The Washington Post clearly has a major internal battle under way. Clear because the discussions and disputes are spilling so clearly into public. This week, five different Washington Post employees (four in The Washington Post or on WashingtonPost.COM) have directly criticized George Will’s Will-ful Deceit in what has escalated into The Will Affair.
QUICK BACKGROUNDER/REMINDER: On February 15, George Will published a deceitful column on Global Warming. Unlike past events, this set off a chain of blogosphere critiques that led to journalism critiques of Will, responses from both the Post’s ombudsman and the editorial editor, Fred Hiatt, an additional (deceitful) Will column, and publication of both a substantive OPED and a letter to the editor on the same day dissecting Will’s deceit. For annotated links to much of this material, see: The Will Affair … struggling to keep up. For additional sources, see Dylan Otto Krider and Greenfyre’s George F Will goes platinum.
What has happened this past week?
On 3 April, the Post’s Pulitzer Prize-winning cartoonist, Tom Toles’ “Sketch” directly critiqued Will both for his original “irresponsible global warming column” and for Will’s April Fool’s (1 April) joke of a column attacking compact fluorescent light (CFL) bulbs with his typical shoddy and deceptive style.
On Tuesday, two Washington Post pieces sought to correct George Will’s deceitful statements in regards to global warming issues.
- Andrew Freedman, Capital Weather Gang, Will Misleads Readers on Climate Science — Again, directly addresses The Will Affair and provides a Washington Post employee, on the record, documenting fault with George Will’s deceit.
- Juliet Eilperin and Mary Beth Sheridan, New Data Show Rapid Arctic Ice Decline: Proportion of Thicker, More Persistent Winter Cover Is the Lowest on Record, begins: “The Arctic sea ice cover continues to shrink and become thinner, according to satellite measurements and other data released yesterday, providing further evidence that the region is warming more rapidly than scientists had expected.” They include in the article a direct comment about George Will, calling this report a direct contradiction of one of George Will’s deceits. As discussed after the fold, have to wonder whether there will be a correction to Eilperin’s and Sheridan’s story even though there has been no formal correction to George Will’s more egregious and repeated deceits.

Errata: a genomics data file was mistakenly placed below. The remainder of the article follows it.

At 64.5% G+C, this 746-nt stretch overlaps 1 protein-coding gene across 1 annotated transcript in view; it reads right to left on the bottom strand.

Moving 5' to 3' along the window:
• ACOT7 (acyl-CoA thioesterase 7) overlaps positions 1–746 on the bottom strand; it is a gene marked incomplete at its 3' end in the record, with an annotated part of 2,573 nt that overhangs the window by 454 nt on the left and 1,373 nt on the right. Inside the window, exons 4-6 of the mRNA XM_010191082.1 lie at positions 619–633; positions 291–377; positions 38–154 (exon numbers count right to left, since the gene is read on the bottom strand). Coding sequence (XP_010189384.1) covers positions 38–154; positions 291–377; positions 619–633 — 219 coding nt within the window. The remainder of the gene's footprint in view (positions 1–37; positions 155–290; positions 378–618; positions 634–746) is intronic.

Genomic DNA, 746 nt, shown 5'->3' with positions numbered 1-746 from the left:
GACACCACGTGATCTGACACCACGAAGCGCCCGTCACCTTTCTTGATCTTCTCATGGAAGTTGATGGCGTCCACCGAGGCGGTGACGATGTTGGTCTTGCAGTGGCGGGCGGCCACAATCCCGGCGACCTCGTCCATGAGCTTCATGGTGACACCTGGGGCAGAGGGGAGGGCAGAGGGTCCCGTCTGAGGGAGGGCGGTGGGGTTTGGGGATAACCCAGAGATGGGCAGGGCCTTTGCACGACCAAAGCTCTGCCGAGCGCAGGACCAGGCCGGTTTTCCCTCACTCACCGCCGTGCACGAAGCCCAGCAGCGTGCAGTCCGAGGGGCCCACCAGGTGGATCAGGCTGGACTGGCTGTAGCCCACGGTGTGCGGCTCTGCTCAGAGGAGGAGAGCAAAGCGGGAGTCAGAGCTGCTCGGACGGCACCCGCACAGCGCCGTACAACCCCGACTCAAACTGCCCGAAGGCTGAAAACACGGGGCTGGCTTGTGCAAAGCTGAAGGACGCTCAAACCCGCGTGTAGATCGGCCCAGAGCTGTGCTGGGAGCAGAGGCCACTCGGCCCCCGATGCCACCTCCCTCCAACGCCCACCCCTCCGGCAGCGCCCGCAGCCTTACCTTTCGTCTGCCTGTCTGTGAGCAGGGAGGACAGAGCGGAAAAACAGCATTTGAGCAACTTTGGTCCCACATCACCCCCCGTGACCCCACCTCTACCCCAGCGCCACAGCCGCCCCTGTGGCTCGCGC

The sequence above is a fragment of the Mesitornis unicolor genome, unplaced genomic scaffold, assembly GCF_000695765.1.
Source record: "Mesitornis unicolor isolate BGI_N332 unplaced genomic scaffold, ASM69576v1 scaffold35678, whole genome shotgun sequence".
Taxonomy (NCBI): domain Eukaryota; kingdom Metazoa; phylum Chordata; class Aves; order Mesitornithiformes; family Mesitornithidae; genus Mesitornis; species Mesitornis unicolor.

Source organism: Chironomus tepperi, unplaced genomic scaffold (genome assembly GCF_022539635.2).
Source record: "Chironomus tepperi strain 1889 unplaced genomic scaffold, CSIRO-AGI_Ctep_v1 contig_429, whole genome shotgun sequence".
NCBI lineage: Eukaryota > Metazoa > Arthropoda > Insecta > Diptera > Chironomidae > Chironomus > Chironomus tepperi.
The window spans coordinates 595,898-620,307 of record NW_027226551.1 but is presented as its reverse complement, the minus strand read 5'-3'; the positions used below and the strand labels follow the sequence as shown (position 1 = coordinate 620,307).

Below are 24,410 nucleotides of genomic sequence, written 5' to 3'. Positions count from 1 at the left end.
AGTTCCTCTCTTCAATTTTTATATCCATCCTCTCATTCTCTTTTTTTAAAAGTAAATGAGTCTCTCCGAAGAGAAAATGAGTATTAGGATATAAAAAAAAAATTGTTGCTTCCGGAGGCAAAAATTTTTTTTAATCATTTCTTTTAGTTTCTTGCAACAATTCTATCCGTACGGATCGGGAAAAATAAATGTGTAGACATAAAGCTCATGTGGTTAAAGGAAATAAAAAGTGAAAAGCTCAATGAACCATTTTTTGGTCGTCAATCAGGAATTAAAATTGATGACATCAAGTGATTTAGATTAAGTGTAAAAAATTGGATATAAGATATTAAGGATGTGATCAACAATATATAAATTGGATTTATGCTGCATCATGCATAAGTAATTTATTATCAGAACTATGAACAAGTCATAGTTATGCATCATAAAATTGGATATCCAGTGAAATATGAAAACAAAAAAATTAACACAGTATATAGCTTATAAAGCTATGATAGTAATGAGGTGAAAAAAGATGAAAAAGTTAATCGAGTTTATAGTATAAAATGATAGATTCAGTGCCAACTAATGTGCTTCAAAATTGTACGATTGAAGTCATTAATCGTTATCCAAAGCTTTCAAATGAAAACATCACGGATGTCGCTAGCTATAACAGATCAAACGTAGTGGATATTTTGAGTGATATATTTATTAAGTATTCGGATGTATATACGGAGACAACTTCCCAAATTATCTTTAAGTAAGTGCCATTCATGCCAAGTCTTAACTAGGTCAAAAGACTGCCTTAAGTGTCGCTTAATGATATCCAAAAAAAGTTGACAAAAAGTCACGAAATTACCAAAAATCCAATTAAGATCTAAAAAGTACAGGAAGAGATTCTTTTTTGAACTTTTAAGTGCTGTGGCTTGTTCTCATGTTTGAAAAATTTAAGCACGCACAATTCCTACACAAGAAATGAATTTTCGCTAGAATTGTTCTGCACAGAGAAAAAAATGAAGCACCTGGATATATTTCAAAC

These are discussed in detailed at WashPost corrects WashPost re Will-Ful Deceit… Will they need another correction as well?
MADDOW: Eugene, I feel like factchecking politicians is a full-time job and it is a very fun one. But does it sort of feel like there is just more made up stuff in the daily back and forth of political news right now than usual?
ROBINSON: It certainly does, and it’s distressing. I think there’s a distinction here among the examples we cite. What George Will did was cherrypick a sentence in a report, be very persnickety in the way he parsed his sentences, and end up making it sound as if the report had said the exact opposite of what it actually said. He was persnickety enough that his editors, who happen to be my editors, felt he didn’t cross the line. I thought he did. And the ombudsman agreed with me, actually, and wrote about it in last Sunday’s paper.
Have to wonder what Fred Hiatt and George Will are thinking about now …
It’s very good to see Post staff standing up to Will’s nonsense like this. But ultimately this is an issue for Fred Hiatt and Hiatt’s bosses at the top levels of the company. The newspaper shouldn’t be printing stuff that’s not true, refusing to correct it, and then printing other stuff criticizing the author of the un-true stuff. It shouldn’t be printing the untrue stuff in the first place, and if an error is pointed out it should be corrected. If Will refuses to acknowledge that he’s misleading people, the paper should get rid of him
See Zachary Roth, WaPo’s Anti-Will Uprising
Maybe it shouldn’t be surprising that there are people at the Post who want to make sure that it remains a source of reliable information about crucial topics in the news. It’s just too bad that — outside of Toles — the uprising doesn’t seem to have spread to Fred Hiatt’s op-ed page, which continues to give no indication it has any problem at all with Will’s writing.